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Article: Transmission dynamics of the etiological agent of SARS in Hong Kong: Impact of public health interventions
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TitleTransmission dynamics of the etiological agent of SARS in Hong Kong: Impact of public health interventions
 
AuthorsRiley, S5
Fraser, C5
Donnelly, CA5
Ghani, AC5
AbuRaddad, LJ5
Hedley, AJ2
Leung, GM2
Ho, LM2
Lam, TH2
Thach, TQ2
Chau, P2
Chan, KP2
Lo, SV3
Leung, PY3
Tsang, T3
Ho, W1
Lee, KH1
Lau, EMC4
Ferguson, NM5
Anderson, RM5
 
Issue Date2003
 
PublisherAmerican Association for the Advancement of Science. The Journal's web site is located at http://sciencemag.org
 
CitationScience, 2003, v. 300 n. 5627, p. 1961-1966 [How to Cite?]
DOI: http://dx.doi.org/10.1126/science.1086478
 
AbstractWe present an analysis of the first 10 weeks of the severe acute respiratory syndrome (SARS) epidemic in Hong Kong. The epidemic to date has been characterized by two large clusters - initiated by two separate "super-spread" events (SSEs) - and by ongoing community transmission. By fitting a stochastic model to data on 1512 cases, including these clusters, we show that the etiological agent of SARS is moderately transmissible. Excluding SSES, we estimate that 2.7 secondary infections were generated per case on average at the start of the epidemic, with a substantial contribution from hospital transmission. Transmission rates fell during the epidemic, primarily as a result of reductions in population contact rates and improved hospital infection control, but also because of more rapid hospital attendance by symptomatic individuals. As a result, the epidemic is now in decline, although continued vigilance is necessary for this to be maintained. Restrictions on longer range population movement are shown to be a potentially useful additional control measure in some contexts. We estimate that most currently infected persons are now hospitalized, which highlights the importance of control of nosocomial transmission.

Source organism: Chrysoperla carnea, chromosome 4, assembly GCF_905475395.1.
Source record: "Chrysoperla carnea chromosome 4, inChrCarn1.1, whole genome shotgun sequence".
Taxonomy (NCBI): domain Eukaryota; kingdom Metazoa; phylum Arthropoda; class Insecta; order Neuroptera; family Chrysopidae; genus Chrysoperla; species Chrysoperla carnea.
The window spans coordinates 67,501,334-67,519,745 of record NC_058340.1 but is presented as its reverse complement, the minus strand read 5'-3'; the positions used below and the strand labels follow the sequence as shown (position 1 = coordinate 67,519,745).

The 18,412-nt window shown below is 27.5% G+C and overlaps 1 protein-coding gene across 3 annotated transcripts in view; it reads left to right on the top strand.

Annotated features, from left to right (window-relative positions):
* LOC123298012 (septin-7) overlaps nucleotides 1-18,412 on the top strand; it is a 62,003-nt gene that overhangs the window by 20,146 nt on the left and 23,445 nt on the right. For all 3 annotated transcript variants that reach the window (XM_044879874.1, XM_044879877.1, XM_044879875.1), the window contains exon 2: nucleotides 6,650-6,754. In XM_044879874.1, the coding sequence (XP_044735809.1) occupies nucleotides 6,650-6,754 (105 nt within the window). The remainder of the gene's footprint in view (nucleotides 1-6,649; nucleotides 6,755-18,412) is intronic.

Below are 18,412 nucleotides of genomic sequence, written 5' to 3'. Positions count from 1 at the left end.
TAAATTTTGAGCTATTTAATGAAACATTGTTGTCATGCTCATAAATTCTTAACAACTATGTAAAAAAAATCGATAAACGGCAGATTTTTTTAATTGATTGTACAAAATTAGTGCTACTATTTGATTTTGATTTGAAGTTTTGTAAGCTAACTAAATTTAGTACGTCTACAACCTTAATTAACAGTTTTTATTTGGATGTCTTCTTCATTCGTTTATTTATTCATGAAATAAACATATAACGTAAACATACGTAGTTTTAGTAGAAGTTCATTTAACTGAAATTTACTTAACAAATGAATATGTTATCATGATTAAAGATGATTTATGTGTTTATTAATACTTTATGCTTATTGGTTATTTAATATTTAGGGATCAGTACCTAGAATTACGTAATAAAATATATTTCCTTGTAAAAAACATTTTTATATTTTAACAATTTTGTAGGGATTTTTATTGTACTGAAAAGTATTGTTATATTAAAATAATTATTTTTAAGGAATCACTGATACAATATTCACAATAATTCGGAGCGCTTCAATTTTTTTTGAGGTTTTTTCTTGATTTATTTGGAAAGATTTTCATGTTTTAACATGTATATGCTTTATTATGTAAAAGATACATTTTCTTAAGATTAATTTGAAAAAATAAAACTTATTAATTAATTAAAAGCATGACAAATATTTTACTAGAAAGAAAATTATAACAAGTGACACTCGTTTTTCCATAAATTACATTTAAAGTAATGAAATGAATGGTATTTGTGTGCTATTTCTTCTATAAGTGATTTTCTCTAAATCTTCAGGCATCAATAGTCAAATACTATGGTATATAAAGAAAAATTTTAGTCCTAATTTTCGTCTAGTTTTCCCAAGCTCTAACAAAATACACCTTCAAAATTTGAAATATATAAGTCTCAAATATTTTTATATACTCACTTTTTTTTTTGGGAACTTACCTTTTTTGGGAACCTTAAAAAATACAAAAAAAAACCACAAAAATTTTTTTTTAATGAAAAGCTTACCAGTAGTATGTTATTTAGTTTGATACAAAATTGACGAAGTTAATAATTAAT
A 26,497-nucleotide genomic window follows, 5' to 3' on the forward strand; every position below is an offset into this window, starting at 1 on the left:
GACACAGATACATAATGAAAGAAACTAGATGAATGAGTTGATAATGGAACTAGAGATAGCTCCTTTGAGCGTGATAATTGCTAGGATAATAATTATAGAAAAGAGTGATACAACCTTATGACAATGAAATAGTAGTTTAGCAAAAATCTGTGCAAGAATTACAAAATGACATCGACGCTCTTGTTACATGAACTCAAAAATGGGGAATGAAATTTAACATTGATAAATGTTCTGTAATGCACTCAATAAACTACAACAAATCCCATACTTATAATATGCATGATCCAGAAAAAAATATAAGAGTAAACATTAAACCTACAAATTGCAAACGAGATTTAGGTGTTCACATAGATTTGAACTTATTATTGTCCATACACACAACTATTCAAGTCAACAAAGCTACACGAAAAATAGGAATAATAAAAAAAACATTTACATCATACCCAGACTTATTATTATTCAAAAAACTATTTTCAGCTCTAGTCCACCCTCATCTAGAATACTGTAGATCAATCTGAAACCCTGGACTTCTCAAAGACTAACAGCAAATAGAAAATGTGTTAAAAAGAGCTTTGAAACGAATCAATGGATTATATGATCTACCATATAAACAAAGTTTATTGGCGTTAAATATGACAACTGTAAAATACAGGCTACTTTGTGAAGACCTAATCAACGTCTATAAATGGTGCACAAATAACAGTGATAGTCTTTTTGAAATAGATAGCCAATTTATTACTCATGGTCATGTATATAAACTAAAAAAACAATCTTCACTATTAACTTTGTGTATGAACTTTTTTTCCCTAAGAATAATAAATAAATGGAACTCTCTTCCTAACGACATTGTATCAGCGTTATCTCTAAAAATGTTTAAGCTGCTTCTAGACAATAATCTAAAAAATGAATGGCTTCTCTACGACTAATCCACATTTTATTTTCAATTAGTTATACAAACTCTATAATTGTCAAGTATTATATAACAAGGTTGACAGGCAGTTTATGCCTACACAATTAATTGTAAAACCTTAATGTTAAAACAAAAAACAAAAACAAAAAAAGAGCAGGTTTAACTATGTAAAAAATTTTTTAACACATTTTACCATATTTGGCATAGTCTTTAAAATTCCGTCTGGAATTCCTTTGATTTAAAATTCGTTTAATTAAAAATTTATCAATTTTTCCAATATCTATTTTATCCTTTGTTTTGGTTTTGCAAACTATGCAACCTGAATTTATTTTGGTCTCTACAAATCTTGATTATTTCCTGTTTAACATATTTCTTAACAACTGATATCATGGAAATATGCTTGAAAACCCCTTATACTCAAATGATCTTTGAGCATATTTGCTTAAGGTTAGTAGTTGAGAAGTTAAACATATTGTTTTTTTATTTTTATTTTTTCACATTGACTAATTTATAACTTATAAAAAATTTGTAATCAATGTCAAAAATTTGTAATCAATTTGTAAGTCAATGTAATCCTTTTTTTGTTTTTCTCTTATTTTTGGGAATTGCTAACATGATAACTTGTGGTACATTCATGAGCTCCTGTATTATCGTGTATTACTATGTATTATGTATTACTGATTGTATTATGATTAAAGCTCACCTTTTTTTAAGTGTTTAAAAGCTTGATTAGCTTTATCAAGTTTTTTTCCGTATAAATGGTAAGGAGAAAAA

ISSN0036-8075
2012 Impact Factor: 31.027
2012 SCImago Journal Rankings: 10.618
 
DOIhttp://dx.doi.org/10.1126/science.1086478
 
ISI Accession Number IDWOS:000183619400052
 
ReferencesReferences in Scopus
 
DC FieldValue
dc.contributor.authorRiley, S
 
dc.contributor.authorFraser, C
 
dc.contributor.authorDonnelly, CA
 
dc.contributor.authorGhani, AC
 
dc.contributor.authorAbuRaddad, LJ
 
dc.contributor.authorHedley, AJ
 
dc.contributor.authorLeung, GM
 
dc.contributor.authorHo, LM
 
dc.contributor.authorLam, TH
 
dc.contributor.authorThach, TQ
 
dc.contributor.authorChau, P
 
dc.contributor.authorChan, KP
 
dc.contributor.authorLo, SV
 
dc.contributor.authorLeung, PY
 
dc.contributor.authorTsang, T
 
dc.contributor.authorHo, W
 
dc.contributor.authorLee, KH
 
dc.contributor.authorLau, EMC
 
dc.contributor.authorFerguson, NM
 
dc.contributor.authorAnderson, RM
 
dc.date.accessioned2010-09-06T09:17:48Z
 
dc.date.available2010-09-06T09:17:48Z
 
dc.date.issued2003